Ten years in, we know who Eric Hosmer is. He typically hits 15-20 home runs over the course of a full season. That is why it surprised me to learn how hard he hits the ball and how often. His average exit velocity (90.5 mph) was 40th in the league among qualified batters, his maximum exit velocity (112.5 mph) was 57th, and his hard hit rate (47%) was 27th. In all three of those metrics, Hosmer is surrounded by power hitters. The problem is that Hosmer is a ground ball hitter and has been his entire career. In 2021, Hosmer's ground ball rate of 55.5% was second (to last) place among qualified hitters, behind only Raimel Tapia. His career ground ball rate across ten seasons is 54.4%. On only one occasion did Hosmer lower that rate to the mid 40s. He hit ground balls at a rate of 46.2% in the short 2020 season. The result was a career high home run rate (9 HR in 156 PA). 2020 is an outlier in an otherwise steady profile. I would not expect a repeat over a full season, but put him on your watch list, just in case.
8. Nate Lowe, TEX 1B
I like this one. Lowe was a much heralded prospect in the Tampa system and expectations were high when he came up for Tampa in 2019 (and 2020). They were even higher when he was traded to Texas before the 2021 season. Some may view Lowe's 2021 season as a disappointment. I don't. Playing every day, Lowe nearly went 20/10 with an acceptable .264 batting average. That plays really well as a corner infielder in a 15-team league. Still just 26 years old, there is growth in Lowe's profile. He hit 18 home runs in 2021 despite a 54.5% ground ball rate, which is the highest of his career (both MLB and MiLB). Regression alone should bring it back down under 50%. 20+ home runs are likely. 25-30 home runs are perfectly within the range of plausible outcomes.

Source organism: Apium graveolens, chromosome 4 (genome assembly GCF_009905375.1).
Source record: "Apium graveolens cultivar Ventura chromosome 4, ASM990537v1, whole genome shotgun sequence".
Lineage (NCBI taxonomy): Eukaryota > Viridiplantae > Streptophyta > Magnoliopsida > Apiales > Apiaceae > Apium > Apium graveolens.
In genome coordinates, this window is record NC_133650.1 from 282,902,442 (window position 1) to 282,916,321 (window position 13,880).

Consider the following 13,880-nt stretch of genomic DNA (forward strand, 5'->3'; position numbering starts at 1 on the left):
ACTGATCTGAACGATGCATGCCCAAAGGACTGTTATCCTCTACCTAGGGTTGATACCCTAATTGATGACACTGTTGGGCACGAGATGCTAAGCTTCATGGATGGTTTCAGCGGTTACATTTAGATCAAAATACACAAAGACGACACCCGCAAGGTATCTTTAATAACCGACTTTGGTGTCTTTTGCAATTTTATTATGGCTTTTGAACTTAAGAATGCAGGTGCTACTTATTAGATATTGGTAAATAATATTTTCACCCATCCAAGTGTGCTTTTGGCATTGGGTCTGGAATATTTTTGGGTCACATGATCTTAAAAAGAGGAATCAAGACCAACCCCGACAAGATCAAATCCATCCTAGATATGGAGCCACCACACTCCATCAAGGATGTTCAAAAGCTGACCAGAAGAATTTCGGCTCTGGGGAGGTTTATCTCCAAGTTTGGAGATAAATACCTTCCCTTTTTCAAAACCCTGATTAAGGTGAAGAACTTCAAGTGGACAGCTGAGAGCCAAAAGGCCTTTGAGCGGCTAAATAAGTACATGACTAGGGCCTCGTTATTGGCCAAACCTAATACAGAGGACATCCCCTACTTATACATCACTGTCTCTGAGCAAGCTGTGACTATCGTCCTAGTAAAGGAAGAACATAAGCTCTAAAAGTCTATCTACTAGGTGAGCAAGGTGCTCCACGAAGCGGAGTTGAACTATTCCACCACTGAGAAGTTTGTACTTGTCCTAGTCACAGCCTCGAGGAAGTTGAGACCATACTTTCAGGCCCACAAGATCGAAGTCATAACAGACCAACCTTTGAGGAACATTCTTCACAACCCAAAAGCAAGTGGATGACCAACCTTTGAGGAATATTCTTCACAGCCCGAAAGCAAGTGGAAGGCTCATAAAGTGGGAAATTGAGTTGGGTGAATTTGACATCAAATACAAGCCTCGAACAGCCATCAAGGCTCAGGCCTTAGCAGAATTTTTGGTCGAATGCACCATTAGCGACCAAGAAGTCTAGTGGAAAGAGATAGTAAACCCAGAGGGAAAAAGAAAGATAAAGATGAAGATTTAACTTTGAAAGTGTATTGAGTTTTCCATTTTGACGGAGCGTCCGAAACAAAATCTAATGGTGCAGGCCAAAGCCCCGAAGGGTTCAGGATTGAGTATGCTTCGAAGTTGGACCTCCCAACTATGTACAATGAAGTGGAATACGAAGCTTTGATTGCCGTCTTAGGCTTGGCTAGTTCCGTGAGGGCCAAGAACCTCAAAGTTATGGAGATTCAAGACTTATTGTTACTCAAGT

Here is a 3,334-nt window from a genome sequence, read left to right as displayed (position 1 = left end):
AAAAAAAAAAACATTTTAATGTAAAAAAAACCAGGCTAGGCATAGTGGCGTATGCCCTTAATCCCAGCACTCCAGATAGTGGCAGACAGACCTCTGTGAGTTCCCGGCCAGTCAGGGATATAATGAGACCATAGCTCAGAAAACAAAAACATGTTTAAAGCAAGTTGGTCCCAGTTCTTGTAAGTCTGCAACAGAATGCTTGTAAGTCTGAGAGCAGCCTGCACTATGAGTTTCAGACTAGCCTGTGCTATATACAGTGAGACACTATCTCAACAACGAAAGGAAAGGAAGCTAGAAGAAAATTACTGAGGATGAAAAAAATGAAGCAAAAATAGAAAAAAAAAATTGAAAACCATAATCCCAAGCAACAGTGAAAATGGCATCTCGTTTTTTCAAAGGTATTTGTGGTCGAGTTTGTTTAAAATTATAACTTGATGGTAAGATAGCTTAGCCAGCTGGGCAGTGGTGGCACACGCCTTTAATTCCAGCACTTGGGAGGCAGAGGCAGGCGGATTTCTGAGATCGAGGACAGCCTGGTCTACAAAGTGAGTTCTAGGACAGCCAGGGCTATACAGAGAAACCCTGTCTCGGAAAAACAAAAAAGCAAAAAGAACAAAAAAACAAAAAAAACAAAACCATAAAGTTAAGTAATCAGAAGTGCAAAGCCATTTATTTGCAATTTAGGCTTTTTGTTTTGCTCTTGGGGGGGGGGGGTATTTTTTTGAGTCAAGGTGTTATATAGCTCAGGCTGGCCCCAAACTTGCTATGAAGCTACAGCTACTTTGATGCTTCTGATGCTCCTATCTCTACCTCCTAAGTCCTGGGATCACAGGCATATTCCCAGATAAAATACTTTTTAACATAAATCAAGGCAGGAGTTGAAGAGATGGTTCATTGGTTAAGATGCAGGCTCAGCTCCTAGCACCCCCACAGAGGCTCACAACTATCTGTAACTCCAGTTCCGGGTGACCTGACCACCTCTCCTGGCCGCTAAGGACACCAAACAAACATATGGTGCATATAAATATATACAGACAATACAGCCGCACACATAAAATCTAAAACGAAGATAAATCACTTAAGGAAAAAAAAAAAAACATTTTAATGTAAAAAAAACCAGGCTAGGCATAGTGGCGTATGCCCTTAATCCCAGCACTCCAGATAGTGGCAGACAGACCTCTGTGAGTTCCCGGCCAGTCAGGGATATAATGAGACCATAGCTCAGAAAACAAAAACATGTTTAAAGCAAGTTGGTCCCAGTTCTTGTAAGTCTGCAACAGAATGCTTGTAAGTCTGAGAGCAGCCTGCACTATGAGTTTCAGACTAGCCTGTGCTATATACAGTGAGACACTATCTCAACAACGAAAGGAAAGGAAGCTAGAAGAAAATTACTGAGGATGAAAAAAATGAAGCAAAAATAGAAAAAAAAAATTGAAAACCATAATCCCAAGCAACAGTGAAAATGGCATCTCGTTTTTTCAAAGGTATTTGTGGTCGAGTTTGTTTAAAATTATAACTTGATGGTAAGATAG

9. Harold Ramirez, CLE OF
Easily the least interesting name on this list, Harold Ramirez's presence here makes me raise an eyebrow. He has been a part-time player since coming up for the Marlins in 2019. At first glance, nothing in his profile really stands out, but if you squint, there might be something there. He hit 11 home runs in his rookie season, was a non-factor in 2020, and then, after a move to Cleveland, essentially stayed the course in the power department in 2021. However, from 2019 to 2021, Ramirez improved as a hitter in several categories:
Not included in the chart is ground ball rate, which also improved from 57.4% in 2019 to 53.1% in 2021. Still very high, but better, and at age 26 he can still improve. Is Harold Ramirez the kind of hitter who can capitalize on having the ability to consistently hit the ball hard? I doubt it, but he'll likely get a chance to show you in 2022 with so few options in Cleveland, so take a shot in a deep draft and hold.
10. Ke'Bryan Hayes, PIT 3B
I'm already seeing a lot of talk about people being back in on Hayes after a lackluster 2021. He was a top prospect and everyone knows he nursed a wrist injury throughout the year. Despite that fact, he still qualified for this list with elite exit velocities and hard hit rate. Going back all the way to the beginning of his professional career in 2015, Hayes had never posted a ground ball rate higher than 50%, so that 56.7% in 2021 is an extreme outlier almost certainly tied to the injury. Go get him.